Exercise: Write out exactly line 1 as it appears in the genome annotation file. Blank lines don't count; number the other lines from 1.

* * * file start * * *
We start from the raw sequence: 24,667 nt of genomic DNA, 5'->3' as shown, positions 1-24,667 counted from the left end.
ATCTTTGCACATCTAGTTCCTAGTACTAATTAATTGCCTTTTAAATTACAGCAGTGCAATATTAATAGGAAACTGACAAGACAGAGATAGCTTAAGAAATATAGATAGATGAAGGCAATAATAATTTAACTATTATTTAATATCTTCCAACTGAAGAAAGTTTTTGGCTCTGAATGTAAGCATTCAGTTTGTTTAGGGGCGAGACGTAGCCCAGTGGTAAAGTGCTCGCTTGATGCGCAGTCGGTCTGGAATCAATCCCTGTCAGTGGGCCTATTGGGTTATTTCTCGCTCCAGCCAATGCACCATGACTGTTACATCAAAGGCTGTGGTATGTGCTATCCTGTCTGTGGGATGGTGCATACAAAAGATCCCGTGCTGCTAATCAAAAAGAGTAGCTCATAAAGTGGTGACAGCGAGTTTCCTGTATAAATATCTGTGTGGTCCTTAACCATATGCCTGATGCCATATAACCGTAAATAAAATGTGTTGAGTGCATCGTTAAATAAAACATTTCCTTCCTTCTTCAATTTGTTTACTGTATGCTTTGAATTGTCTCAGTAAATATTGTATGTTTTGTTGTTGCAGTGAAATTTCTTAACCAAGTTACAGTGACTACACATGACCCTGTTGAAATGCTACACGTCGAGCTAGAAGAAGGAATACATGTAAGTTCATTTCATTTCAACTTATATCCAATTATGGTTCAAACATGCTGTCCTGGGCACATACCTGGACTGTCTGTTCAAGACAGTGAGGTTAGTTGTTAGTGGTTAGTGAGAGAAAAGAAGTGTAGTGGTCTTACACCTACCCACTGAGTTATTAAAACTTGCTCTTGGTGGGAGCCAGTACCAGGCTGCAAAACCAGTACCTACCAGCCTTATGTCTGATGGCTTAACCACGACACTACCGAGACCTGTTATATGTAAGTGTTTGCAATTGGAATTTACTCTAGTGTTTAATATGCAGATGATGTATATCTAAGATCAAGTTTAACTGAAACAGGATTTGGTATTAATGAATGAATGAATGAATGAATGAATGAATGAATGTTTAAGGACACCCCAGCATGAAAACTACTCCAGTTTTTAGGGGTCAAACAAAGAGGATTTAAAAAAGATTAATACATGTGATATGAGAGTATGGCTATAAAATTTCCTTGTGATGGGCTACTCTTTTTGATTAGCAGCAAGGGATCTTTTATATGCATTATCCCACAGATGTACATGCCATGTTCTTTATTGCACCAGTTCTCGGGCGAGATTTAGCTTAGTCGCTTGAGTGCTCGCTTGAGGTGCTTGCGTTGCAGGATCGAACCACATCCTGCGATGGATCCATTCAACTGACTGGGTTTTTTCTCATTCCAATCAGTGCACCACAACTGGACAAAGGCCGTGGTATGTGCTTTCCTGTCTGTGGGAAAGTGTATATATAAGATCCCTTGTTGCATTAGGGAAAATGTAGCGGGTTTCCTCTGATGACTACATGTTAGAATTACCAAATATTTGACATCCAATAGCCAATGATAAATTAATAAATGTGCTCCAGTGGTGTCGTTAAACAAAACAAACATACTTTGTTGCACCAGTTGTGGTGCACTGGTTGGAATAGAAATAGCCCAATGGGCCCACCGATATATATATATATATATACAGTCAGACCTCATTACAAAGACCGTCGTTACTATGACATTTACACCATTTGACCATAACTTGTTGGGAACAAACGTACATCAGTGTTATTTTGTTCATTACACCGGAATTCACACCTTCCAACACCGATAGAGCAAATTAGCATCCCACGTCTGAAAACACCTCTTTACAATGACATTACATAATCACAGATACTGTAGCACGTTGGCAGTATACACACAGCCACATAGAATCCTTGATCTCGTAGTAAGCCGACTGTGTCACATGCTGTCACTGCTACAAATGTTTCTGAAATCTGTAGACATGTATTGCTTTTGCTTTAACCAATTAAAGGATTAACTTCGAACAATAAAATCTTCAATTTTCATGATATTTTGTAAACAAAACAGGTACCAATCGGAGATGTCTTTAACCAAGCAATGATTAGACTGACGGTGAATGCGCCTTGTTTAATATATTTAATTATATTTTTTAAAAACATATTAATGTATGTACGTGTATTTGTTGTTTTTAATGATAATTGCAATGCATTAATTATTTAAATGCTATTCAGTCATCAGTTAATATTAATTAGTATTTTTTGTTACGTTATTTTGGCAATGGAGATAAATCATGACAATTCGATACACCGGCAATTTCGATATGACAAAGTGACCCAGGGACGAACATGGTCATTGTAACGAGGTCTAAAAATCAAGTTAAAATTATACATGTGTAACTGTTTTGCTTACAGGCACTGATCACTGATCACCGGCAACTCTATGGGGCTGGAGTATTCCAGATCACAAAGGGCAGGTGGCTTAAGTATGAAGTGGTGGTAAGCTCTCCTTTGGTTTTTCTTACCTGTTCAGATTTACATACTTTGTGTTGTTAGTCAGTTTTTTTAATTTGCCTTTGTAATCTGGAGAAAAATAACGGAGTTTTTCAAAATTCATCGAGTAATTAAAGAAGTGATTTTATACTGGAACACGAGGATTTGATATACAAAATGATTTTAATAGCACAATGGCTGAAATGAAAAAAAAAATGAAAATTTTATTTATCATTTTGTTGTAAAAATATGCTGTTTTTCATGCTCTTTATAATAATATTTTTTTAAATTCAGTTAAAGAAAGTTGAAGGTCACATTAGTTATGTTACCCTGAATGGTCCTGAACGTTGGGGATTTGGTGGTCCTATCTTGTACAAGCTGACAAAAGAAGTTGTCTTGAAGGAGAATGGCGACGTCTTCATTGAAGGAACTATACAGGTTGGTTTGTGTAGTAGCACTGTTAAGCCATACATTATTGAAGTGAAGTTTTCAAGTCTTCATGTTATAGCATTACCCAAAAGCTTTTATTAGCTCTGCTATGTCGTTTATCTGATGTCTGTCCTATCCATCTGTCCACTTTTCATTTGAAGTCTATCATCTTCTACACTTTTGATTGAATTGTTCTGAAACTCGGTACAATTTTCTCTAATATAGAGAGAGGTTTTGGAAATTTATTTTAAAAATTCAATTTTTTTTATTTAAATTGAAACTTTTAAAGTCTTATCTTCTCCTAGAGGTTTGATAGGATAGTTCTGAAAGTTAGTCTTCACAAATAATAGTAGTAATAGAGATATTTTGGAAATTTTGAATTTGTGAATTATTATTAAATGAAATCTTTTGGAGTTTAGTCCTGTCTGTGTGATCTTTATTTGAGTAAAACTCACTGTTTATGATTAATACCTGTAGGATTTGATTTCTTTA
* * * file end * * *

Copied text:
We start from the raw sequence: 24,667 nt of genomic DNA, 5'->3' as shown, positions 1-24,667 counted from the left end.